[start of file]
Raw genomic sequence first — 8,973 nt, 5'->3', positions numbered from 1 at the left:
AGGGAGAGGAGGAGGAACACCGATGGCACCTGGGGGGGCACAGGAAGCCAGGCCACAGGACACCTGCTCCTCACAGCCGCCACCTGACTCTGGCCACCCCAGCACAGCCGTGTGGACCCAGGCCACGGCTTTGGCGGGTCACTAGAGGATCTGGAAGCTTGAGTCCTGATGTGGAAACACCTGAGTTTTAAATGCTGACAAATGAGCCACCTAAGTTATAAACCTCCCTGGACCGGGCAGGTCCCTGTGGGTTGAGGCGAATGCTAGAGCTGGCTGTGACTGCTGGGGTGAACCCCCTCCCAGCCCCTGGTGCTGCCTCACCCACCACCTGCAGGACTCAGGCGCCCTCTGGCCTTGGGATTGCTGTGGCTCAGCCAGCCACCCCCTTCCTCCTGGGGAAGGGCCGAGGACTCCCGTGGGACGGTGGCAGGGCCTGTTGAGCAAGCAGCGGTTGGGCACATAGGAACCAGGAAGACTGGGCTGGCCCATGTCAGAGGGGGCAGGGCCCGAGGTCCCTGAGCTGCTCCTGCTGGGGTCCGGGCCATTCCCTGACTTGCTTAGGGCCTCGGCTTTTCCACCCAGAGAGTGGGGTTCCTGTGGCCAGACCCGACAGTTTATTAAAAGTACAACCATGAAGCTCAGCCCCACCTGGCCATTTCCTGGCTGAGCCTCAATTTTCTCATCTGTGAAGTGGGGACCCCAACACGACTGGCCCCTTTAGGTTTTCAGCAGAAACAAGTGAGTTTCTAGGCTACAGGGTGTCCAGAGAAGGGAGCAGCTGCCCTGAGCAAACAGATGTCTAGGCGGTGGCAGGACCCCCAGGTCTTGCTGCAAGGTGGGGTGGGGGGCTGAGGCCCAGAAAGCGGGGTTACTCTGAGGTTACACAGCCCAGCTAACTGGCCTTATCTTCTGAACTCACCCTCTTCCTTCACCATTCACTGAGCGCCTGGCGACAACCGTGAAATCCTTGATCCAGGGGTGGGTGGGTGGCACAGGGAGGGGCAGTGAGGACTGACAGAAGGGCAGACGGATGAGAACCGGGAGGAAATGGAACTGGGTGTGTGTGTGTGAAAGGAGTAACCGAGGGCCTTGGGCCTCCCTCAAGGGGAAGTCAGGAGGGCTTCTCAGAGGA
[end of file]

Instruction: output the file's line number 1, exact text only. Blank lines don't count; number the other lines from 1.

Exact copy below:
Raw genomic sequence first — 8,973 nt, 5'->3', positions numbered from 1 at the left: